War refugees rot at "Salaam Palace"

Peace Community

ROMA OSTIENSE – As the train slowly entered the station, I spotted laundry at the end of a platform. Are they back? Would he be among them?

I knew the authorities had cleared the station. Though the excited tourists and busy commuters had never minded the lethargic refugees, the police had evicted them. The stakes were high: food chain “Eataly” was to open its flagship store in a terminal. The refugees who were fainting from hunger had to make room for a gourmet store.

I met Haile four years ago, the day I had to get my “codice fiscale”. When I asked him for directions, he was keen to walk me to the tax office. “I know all about paperwork,” he said. Haile, a friendly young Ethiopian with funny dreadlocks, enjoyed asylum status. Italy had become his home country, a railway platform his home.

He advised me to take a ticket for a corporate “codice fiscale”, as I would avoid the long queue and the public officer would still help me. Barely half an hour later, we were having coffee. Haile did know about paperwork!

Walking back to the station Haile, wearing a ragged woollen sweater and corduroy trousers, asked me to buy him a meal: “I feel ashamed having to queue at the food bank.”

Although I would meet many immigrants during my further stay in Rome, I would not again get to know a refugee.

I jumped off the train just before the doors closed. Apart from the laundry, the platform was clear. A railwayman told me that the authorities had moved the refugees to a makeshift camp. I knew that Rome counted 6000 homeless refugees. I had noticed homeless immigrants roaming the centre by day and always wondered where they spent the night. What would have become of Haile?

In Via Carlo Tommaso Odelscalschi, a man was sitting on a chair before an entry in the stone wall. He became weary when I enquired about the refugees – the neighbourhood protests against the camp.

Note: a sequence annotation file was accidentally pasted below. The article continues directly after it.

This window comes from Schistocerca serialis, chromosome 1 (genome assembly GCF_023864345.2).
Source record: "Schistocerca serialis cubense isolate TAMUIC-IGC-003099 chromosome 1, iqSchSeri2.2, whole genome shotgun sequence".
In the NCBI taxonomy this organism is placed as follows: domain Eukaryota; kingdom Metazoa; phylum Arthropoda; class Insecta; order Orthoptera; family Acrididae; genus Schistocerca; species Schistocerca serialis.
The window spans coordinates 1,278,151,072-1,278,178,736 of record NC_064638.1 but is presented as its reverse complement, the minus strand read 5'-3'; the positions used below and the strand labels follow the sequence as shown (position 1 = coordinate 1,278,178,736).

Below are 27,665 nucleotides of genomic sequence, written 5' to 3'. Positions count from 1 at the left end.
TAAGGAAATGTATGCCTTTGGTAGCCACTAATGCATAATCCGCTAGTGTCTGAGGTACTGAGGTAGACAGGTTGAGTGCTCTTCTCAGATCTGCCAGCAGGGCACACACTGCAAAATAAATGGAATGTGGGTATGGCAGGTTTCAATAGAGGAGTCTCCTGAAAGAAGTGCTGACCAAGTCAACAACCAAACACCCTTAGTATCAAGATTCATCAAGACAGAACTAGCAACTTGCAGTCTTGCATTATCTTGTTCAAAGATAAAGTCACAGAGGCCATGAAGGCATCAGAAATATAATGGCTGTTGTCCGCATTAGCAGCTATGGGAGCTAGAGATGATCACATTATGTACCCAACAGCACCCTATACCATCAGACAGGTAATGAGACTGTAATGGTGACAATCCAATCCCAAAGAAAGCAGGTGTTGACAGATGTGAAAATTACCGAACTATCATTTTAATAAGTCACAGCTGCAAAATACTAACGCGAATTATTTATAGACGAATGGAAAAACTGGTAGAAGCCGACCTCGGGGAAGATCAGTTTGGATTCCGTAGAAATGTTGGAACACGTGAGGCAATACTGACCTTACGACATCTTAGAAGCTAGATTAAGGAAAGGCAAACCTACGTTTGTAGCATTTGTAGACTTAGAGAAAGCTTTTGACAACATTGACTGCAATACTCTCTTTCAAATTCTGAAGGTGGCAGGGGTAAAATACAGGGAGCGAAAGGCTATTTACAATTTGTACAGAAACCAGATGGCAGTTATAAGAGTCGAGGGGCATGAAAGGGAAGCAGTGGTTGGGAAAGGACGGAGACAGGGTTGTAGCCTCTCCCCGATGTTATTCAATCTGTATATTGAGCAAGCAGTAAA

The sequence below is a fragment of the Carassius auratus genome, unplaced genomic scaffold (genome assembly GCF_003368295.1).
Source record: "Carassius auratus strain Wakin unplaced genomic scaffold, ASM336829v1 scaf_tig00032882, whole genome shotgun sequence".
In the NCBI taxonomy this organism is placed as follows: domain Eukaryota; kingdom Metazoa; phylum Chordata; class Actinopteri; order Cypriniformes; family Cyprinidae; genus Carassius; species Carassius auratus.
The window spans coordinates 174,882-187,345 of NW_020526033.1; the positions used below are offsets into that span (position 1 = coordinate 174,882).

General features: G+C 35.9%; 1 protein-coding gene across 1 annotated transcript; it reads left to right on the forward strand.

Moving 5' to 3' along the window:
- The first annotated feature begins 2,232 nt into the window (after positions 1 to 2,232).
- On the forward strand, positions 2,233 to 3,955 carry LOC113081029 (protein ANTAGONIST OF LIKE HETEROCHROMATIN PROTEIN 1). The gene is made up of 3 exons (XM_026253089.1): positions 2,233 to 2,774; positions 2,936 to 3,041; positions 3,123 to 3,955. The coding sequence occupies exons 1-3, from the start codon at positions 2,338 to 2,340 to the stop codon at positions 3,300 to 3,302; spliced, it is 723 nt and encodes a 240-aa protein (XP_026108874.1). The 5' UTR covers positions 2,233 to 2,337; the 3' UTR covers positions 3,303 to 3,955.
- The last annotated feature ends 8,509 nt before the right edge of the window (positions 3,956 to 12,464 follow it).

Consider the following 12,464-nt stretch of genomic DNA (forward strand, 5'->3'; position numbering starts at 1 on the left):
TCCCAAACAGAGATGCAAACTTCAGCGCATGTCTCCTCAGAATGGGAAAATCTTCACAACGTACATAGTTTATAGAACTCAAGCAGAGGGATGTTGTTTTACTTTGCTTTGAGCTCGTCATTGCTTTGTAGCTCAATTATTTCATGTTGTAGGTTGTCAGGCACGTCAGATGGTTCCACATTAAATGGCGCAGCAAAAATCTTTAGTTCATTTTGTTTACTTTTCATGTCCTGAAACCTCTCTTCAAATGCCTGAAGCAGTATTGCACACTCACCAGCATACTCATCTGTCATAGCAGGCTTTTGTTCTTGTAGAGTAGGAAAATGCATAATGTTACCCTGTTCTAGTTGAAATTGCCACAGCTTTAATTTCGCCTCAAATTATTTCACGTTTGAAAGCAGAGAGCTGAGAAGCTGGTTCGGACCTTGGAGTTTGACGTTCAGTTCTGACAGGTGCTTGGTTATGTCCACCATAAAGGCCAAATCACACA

I told him I was looking for an old friend. He then informed me that asylum seekers could only spend the night in Rome’s 19 refugee centres. By day, the centres do not accommodate them. Moreover, the accommodation is only temporary: documented refugees can stay up to 30 days. After that, they are on their own. They squat large buildings in the East of Rome. My best chance would stand in the biggest of them all, near the Romanina shopping centre.

Riding my bike on the bridge across the orbital road, I could see a massive building complex. It contrasted with the surrounding office buildings: whereas many of its reflecting windows stood open, curtains and newspapers covered the windows that remained closed. Cables hanging from the windows ended in satellite dishes on the lower entry’s rooftop.

On the parking lot, medical units were buzzing. Two men tried to repair the engine of a van. Movers had put up an electronic ladder to the second floor.

 All the time, people were entering and leaving the estate. At the gate, everybody greeted "Salaam".

 Salaam Palace takes its name from the Arab word for peace. A thousand Ethiopians and Eritreans, nationalities that quarrel at home, live here in harmony.

Since the city council tried to clear the building and cut off the electricity, the residents are diffident towards strangers. Newcomers need an introduction.

I passed the gate.

Lately, the EU human rights commissioner visited Salam Palace and wrote a report. He points out Italy’s “serious shortcomings” in the integration of refugees. Compared to Northern European countries, Italy hardly provides welfare benefits such as housing, training or employment.

Italy approves thirty percent of all asylum requests, but provides only three thousand beds. The Arab Spring, however, turned Italy into Europe’s main gateway, and Rome into its waiting room. The numbers exploded: from 10,050 requests in 2010 to 34,120 in 2011. The government immediately declared a North Africa Emergency period and provided an extra thousand beds.